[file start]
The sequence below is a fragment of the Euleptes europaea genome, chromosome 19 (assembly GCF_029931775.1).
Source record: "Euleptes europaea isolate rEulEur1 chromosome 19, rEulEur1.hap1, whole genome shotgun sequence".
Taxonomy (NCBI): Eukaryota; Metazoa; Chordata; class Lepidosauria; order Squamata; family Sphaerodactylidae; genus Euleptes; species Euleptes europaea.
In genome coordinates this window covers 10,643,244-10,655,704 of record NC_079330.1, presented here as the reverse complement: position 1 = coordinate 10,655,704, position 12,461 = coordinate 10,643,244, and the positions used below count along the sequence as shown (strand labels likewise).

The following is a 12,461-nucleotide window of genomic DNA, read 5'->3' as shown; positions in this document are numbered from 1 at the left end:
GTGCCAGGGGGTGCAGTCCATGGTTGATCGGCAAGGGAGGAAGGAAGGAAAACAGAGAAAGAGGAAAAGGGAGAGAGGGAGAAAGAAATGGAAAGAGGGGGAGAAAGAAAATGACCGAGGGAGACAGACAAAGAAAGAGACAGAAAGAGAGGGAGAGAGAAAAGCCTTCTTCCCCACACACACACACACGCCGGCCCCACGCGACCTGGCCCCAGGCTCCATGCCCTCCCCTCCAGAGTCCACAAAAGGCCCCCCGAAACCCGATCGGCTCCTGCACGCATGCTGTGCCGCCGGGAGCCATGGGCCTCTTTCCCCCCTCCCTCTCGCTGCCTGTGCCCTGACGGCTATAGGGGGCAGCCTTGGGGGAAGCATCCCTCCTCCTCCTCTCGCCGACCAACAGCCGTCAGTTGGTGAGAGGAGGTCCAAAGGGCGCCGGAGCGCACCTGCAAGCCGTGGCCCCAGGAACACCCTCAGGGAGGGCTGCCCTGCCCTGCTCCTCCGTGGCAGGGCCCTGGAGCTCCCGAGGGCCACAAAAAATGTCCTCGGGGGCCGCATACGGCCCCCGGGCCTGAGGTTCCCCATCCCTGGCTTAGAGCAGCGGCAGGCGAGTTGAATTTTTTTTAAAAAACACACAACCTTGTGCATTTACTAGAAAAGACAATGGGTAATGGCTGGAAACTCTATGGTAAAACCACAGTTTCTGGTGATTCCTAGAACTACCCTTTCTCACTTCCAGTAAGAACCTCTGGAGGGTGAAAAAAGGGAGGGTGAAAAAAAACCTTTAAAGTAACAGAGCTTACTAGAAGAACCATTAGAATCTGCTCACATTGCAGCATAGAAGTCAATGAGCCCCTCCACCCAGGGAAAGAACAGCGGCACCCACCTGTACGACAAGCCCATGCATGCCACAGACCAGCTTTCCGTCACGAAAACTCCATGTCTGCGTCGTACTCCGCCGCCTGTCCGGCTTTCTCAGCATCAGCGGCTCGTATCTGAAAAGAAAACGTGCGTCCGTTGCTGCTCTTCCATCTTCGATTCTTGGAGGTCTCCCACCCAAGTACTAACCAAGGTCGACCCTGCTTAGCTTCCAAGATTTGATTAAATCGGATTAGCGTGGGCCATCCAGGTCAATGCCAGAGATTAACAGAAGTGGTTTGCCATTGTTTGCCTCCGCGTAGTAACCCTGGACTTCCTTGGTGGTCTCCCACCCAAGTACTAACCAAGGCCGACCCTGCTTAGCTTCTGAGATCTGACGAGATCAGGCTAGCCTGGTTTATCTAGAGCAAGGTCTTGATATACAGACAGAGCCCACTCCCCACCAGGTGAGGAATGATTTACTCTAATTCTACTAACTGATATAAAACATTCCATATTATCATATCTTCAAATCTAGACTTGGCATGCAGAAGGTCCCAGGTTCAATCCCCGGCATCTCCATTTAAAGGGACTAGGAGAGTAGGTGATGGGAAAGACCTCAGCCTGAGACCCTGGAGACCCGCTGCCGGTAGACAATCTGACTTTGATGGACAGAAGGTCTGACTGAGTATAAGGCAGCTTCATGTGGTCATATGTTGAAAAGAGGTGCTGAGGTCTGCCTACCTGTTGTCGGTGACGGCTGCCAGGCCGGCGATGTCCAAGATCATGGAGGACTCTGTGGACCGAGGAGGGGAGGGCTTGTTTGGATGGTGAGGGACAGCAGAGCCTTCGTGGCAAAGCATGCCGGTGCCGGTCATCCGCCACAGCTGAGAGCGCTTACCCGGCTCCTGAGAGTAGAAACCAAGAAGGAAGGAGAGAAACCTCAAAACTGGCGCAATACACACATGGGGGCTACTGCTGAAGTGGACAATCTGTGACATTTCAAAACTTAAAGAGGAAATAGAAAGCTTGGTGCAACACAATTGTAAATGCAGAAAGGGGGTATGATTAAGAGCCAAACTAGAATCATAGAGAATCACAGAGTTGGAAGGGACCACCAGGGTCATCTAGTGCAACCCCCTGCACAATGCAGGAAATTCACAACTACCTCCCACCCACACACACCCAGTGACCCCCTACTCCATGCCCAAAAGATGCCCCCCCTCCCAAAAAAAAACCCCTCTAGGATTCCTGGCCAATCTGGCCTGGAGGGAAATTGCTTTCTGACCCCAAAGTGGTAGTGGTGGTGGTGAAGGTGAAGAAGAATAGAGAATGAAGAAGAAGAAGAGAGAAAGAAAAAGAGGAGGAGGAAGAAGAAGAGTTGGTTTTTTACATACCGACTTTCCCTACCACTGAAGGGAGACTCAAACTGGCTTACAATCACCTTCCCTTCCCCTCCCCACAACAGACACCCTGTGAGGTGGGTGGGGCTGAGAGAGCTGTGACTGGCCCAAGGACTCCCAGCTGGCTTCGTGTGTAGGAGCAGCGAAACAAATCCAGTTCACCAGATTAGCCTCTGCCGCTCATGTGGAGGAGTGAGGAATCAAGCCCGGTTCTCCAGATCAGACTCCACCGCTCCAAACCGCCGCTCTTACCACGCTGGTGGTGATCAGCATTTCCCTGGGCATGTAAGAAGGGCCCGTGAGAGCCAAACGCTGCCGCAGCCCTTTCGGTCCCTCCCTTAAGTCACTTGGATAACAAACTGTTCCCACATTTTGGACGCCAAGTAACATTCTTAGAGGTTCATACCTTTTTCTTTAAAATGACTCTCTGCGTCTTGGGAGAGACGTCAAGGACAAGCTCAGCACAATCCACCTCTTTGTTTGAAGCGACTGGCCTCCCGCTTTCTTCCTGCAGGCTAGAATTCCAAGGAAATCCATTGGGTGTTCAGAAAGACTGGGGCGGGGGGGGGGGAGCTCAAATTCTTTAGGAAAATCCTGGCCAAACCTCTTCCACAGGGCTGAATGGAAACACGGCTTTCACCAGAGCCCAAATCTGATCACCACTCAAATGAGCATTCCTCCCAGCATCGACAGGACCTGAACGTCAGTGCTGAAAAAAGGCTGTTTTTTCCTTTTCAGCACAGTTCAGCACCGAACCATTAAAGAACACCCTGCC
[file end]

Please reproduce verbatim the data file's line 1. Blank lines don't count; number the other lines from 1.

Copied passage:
The sequence below is a fragment of the Euleptes europaea genome, chromosome 19 (assembly GCF_029931775.1).